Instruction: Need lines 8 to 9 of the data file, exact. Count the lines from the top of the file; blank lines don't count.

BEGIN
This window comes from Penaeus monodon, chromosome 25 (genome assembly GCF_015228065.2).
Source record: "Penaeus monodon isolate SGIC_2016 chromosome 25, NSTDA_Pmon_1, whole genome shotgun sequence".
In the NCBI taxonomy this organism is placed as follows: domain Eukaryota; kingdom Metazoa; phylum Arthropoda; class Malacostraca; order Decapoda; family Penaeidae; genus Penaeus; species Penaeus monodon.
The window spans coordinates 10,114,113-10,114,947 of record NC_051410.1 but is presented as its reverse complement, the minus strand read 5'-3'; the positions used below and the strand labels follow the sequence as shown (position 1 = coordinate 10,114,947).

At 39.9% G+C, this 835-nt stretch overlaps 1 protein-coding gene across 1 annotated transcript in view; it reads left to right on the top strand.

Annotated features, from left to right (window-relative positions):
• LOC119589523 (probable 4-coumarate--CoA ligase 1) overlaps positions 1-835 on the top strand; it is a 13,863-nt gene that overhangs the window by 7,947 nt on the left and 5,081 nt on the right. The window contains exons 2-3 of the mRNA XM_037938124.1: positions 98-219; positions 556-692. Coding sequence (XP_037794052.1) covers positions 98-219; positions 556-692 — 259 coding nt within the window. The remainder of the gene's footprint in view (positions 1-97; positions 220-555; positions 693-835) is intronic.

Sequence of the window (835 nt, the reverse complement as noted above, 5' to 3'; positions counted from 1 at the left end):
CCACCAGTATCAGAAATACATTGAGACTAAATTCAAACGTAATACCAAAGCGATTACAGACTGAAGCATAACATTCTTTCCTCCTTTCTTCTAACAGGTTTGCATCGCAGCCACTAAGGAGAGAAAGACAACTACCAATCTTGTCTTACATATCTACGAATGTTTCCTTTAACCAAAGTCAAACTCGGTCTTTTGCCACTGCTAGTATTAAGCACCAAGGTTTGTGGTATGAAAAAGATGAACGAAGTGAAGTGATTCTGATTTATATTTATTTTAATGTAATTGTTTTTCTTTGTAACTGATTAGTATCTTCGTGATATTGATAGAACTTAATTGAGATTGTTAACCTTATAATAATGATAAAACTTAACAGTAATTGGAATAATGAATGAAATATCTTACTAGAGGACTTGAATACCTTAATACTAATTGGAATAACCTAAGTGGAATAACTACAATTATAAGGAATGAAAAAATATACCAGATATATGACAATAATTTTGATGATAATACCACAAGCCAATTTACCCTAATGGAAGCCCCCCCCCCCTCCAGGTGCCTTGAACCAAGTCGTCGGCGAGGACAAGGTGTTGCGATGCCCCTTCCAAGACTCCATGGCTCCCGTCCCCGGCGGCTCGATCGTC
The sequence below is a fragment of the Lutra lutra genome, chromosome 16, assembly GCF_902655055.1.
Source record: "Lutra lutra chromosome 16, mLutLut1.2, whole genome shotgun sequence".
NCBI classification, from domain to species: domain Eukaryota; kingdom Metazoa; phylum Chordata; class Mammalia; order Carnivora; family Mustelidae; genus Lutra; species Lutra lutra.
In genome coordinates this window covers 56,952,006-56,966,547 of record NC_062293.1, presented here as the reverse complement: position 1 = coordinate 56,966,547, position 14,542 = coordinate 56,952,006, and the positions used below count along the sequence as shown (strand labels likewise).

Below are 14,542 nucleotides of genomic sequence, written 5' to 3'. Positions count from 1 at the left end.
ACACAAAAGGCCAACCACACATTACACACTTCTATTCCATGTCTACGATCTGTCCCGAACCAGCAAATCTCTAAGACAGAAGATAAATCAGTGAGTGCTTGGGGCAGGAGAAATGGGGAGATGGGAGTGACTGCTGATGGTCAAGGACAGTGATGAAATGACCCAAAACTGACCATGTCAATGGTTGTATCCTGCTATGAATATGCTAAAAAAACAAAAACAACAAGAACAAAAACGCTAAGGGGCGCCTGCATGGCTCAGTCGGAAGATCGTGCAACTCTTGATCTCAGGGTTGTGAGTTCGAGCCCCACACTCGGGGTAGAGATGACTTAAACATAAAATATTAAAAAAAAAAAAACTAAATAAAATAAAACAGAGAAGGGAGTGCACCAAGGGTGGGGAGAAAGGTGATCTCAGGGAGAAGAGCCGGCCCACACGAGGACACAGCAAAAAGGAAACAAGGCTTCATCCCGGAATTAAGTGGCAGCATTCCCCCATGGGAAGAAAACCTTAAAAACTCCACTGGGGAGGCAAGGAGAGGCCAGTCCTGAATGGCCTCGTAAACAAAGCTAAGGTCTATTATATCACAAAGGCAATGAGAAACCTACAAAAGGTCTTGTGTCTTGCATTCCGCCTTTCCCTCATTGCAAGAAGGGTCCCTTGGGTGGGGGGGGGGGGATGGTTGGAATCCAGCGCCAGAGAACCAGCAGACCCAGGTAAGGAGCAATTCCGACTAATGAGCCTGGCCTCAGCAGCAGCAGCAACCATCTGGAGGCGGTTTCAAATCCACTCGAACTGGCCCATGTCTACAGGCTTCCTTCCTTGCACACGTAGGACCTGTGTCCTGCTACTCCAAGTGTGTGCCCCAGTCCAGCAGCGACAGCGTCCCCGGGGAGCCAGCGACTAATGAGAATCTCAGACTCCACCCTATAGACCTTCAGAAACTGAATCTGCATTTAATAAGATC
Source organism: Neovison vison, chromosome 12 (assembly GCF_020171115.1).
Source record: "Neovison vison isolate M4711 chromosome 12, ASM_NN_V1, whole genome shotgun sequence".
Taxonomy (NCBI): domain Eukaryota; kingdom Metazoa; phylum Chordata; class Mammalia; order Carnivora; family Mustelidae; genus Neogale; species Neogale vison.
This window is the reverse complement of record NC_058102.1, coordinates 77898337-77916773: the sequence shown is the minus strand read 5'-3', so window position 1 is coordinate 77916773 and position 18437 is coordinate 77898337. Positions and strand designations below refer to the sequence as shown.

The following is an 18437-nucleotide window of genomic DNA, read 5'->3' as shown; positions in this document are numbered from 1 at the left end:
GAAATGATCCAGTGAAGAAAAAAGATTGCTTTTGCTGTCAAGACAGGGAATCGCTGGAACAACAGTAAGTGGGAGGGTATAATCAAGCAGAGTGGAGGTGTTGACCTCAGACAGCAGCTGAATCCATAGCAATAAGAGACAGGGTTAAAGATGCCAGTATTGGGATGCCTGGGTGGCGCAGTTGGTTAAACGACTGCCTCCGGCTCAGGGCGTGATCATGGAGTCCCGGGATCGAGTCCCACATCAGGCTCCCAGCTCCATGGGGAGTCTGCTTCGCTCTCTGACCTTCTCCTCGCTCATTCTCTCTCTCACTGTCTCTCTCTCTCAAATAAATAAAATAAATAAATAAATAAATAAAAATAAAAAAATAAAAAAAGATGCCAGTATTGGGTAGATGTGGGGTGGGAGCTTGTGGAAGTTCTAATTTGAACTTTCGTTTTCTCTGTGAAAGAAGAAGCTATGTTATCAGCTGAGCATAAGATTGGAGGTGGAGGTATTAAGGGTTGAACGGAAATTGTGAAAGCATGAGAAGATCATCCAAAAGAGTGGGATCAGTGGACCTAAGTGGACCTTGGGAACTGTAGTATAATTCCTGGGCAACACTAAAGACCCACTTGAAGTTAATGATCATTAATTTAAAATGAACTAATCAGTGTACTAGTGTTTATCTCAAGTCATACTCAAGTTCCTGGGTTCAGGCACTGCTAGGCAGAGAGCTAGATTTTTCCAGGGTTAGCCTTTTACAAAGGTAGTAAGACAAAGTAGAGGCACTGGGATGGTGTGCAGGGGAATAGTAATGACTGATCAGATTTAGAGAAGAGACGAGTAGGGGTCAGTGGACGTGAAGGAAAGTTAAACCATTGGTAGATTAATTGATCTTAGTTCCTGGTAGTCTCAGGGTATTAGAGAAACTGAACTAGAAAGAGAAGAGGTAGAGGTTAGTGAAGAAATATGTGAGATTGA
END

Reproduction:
Sequence of the window (835 nt, the reverse complement as noted above, 5' to 3'; positions counted from 1 at the left end):
CCACCAGTATCAGAAATACATTGAGACTAAATTCAAACGTAATACCAAAGCGATTACAGACTGAAGCATAACATTCTTTCCTCCTTTCTTCTAACAGGTTTGCATCGCAGCCACTAAGGAGAGAAAGACAACTACCAATCTTGTCTTACATATCTACGAATGTTTCCTTTAACCAAAGTCAAACTCGGTCTTTTGCCACTGCTAGTATTAAGCACCAAGGTTTGTGGTATGAAAAAGATGAACGAAGTGAAGTGATTCTGATTTATATTTATTTTAATGTAATTGTTTTTCTTTGTAACTGATTAGTATCTTCGTGATATTGATAGAACTTAATTGAGATTGTTAACCTTATAATAATGATAAAACTTAACAGTAATTGGAATAATGAATGAAATATCTTACTAGAGGACTTGAATACCTTAATACTAATTGGAATAACCTAAGTGGAATAACTACAATTATAAGGAATGAAAAAATATACCAGATATATGACAATAATTTTGATGATAATACCACAAGCCAATTTACCCTAATGGAAGCCCCCCCCCCCTCCAGGTGCCTTGAACCAAGTCGTCGGCGAGGACAAGGTGTTGCGATGCCCCTTCCAAGACTCCATGGCTCCCGTCCCCGGCGGCTCGATCGTC